Axel-In-Charge: Facing the 'Divided' Marvel NOW! Future
At the end of every year Carla Hoffman and Tom Bondurant exchange emails about the fortunes of the Big Two. Look for Part 2 on Wednesday!
Carla: Here we are, heading toward the year the Mayan calendar might not have thought would ever come: 2013. The future gets closer and closer! Technology advances! Politics change! And yet, comic books are still here. How cool is that? It’s been a heck of a year, full of ups and downs, movie premieres, new #1 issues and the never-ending race to produce better, faster comics.
I have to admit, Image has been doing a really great job keeping up with the Big Two, producing award-winning books in a variety of formats and getting involved in TV to draw new readers into a wide array of comic book genres. But we’re not here to talk about them! We’re here for the greatest shows in town, the Merry Marvel Marching Society and … our Distinguished Competitors.
My first question is kind of a no-brainer: How’s the New 52 treating you these days? And, after a year, is it still the “New 52″?
Tom: Well, as a practical matter, it’s the “New 52″ for as long as DC wants it to be. Actually, I think I have stopped seeing that little blurb on the covers. I happened to look at Aquaman #15 yesterday, kind of out of the corner of my eye, and was surprised it was there. Part of me thinks that it could confuse those hypothetical new readers, but then I thought that about “Earth One,” and that doesn’t seem to have hurt those books.
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U.K. animator Rob Brindle just may have come up with the greatest comic-related gif of all time. Brindle has form with comics, having brought those filthy funsters Modern Toss‘ work to television in the past. Struck by Batman’s odd posture on the cover of the The Dark Knight Rises DVD cover (“Batman looks funny on his new DVD. So I made this in tribute. Suggested listening for accompaniment: Blackout Crew – Put a Donk On It“), Brindle has animated it for maximum pelvic impact.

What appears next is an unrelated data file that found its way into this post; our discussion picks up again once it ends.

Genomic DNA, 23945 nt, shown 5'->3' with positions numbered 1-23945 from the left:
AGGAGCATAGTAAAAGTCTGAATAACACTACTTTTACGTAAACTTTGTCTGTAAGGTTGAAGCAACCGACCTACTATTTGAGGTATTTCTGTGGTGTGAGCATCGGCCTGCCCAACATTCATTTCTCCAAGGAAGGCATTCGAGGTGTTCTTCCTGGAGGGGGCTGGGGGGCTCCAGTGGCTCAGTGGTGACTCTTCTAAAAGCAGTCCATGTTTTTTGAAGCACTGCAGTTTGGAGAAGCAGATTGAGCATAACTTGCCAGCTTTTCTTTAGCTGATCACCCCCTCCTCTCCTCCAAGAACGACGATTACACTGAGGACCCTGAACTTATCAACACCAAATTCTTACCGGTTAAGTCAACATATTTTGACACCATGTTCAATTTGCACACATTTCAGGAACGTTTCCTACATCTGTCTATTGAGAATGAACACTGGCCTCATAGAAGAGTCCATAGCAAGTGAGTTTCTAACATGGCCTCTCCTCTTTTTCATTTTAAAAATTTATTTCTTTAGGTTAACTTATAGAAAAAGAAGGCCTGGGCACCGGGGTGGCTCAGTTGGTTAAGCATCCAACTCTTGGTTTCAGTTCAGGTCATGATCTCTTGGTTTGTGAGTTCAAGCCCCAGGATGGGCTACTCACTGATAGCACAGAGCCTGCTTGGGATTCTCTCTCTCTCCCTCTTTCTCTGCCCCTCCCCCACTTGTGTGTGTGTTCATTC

As much as I love a bangin’ donk, I’d suggest Christian Bale looks like he’s been caught mid-Time Warp:
Stop-motion animator and LEGO fan Nicolas of Paranick Filmz, who’s already recreated the first two trailers for The Dark Knight Rises using the colorful building-block toys, has now moved on to the third — and as you might expect, it’s a lot of fun. It kind of made me wish Christopher Nolan had worked with LEGO from the start …
DC Comics announced The Dark Knight Rises prequel comic on Friday:
Can’t get enough of the epic conclusion to Christopher Nolan’s Batman trilogy? Then download THE DARK KNIGHT RISES: PROLOGUE app from DC Comics, sponsored by Nokia and available on Nokia Windows Phone devices. The app features an exclusive motion-comic from writer Joshua Williamson and artist Jorge Jimenez that serves as a prologue to THE DARK KNIGHT RISES film. The app also include social media share options and links to other apps tied to the film.
Proving once again that he’s the biggest comic fan in the WWE, Rey Mysterio appeared at tonight’s SummerSlan pay-per-view event dressed all in black, sporting a cape and bat ears. Wrestling’s equivalent of Batman wasn’t able to fully “rise” in his match against The Miz, but at least he looked good while doing it.
At past events, the high-flying Mysterio has worn outfits inspired by the Silver Surfer, Daredevil, Spider-Man, Joker, Flash, Iron Man, Captain America and the movie Avatar.
If the trailer for Batgirl: Spoiled wasn’t enough to whet your fan-film appetite, there’s now Batman: Puppet Master, a short set in the aftermath of Christopher Nolan’s The Dark Knight as the Gotham City Police Department calls in an expert to help bring Batman to justice: FBI Special Agent Edward Nigma.
However, Nigma doesn’t merely want to catch the Dark Knight; he wants to deduce his secret identity, proving that he’s the world’s greatest detective. To that end, he enlists the assistance of some of Arkham Asylum’s inmates — Arnold Weskler and Peyton Riley (aka the first and second Ventriloquist), and Victor Zsasz.
Directed by Bryan Nest from a script by Chris Wiltz, Batman: Puppet Master is described as “a film created by fans for fans and it delivers an exciting storyline that will introduce fans to new versions of Mr. Zsasz, The Ventriloquist, and Edward Nigma (aka The Riddler), who fans were expecting to appear in Nolan’s third Batman film.”